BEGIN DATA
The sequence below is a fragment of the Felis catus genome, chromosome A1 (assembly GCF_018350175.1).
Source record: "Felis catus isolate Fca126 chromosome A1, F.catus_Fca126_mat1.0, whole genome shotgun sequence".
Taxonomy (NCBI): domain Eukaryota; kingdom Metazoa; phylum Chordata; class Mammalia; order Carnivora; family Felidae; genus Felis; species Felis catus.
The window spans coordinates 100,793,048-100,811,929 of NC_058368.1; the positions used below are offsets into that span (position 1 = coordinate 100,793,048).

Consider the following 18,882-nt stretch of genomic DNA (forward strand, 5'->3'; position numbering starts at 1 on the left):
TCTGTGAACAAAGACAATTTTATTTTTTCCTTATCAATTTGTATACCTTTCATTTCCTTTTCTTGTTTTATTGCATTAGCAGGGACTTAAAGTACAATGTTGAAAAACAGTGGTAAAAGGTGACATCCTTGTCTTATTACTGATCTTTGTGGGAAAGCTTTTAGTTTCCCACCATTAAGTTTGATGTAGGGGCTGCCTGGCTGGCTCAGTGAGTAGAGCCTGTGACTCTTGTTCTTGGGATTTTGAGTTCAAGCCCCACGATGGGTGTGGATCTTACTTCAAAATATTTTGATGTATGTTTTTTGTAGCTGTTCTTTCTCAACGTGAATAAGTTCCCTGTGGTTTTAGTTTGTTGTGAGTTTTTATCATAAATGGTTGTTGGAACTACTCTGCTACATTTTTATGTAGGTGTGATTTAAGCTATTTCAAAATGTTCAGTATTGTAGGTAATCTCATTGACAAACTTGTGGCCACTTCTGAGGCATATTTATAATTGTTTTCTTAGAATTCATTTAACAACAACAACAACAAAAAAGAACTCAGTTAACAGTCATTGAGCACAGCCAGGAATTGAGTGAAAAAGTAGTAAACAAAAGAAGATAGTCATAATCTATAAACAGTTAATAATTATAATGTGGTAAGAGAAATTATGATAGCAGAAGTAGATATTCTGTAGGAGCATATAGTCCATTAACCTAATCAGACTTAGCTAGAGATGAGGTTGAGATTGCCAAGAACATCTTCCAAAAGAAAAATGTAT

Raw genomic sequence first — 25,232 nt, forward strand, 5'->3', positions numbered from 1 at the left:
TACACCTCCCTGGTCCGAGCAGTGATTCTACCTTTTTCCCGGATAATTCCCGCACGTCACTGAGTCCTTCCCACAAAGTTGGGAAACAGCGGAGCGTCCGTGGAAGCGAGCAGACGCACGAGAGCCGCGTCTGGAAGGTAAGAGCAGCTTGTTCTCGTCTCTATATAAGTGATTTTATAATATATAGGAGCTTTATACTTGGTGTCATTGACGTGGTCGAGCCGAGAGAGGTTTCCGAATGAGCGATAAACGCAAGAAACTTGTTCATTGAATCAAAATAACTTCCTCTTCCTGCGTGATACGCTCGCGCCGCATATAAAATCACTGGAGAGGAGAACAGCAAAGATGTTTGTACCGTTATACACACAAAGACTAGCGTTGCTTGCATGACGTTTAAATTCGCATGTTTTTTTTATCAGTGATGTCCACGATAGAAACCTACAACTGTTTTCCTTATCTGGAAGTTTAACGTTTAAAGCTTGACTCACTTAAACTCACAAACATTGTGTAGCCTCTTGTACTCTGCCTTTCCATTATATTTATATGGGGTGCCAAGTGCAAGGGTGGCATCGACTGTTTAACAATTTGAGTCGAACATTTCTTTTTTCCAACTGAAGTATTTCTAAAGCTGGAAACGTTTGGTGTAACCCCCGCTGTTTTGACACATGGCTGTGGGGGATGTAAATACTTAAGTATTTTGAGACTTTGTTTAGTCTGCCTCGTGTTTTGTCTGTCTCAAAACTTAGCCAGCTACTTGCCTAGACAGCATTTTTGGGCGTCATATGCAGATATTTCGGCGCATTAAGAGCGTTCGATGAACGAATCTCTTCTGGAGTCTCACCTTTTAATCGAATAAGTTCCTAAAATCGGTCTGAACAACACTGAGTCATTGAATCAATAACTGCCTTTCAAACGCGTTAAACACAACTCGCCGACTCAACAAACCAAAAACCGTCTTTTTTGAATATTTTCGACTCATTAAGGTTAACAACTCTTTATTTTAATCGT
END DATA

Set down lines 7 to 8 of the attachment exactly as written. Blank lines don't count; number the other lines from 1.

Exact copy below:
Raw genomic sequence first — 25,232 nt, forward strand, 5'->3', positions numbered from 1 at the left:
TACACCTCCCTGGTCCGAGCAGTGATTCTACCTTTTTCCCGGATAATTCCCGCACGTCACTGAGTCCTTCCCACAAAGTTGGGAAACAGCGGAGCGTCCGTGGAAGCGAGCAGACGCACGAGAGCCGCGTCTGGAAGGTAAGAGCAGCTTGTTCTCGTCTCTATATAAGTGATTTTATAATATATAGGAGCTTTATACTTGGTGTCATTGACGTGGTCGAGCCGAGAGAGGTTTCCGAATGAGCGATAAACGCAAGAAACTTGTTCATTGAATCAAAATAACTTCCTCTTCCTGCGTGATACGCTCGCGCCGCATATAAAATCACTGGAGAGGAGAACAGCAAAGATGTTTGTACCGTTATACACACAAAGACTAGCGTTGCTTGCATGACGTTTAAATTCGCATGTTTTTTTTATCAGTGATGTCCACGATAGAAACCTACAACTGTTTTCCTTATCTGGAAGTTTAACGTTTAAAGCTTGACTCACTTAAACTCACAAACATTGTGTAGCCTCTTGTACTCTGCCTTTCCATTATATTTATATGGGGTGCCAAGTGCAAGGGTGGCATCGACTGTTTAACAATTTGAGTCGAACATTTCTTTTTTCCAACTGAAGTATTTCTAAAGCTGGAAACGTTTGGTGTAACCCCCGCTGTTTTGACACATGGCTGTGGGGGATGTAAATACTTAAGTATTTTGAGACTTTGTTTAGTCTGCCTCGTGTTTTGTCTGTCTCAAAACTTAGCCAGCTACTTGCCTAGACAGCATTTTTGGGCGTCATATGCAGATATTTCGGCGCATTAAGAGCGTTCGATGAACGAATCTCTTCTGGAGTCTCACCTTTTAATCGAATAAGTTCCTAAAATCGGTCTGAACAACACTGAGTCATTGAATCAATAACTGCCTTTCAAACGCGTTAAACACAACTCGCCGACTCAACAAACCAAAAACCGTCTTTTTTGAATATTTTCGACTCATTAAGGTTAACAACTCTTTATTTTAATCGT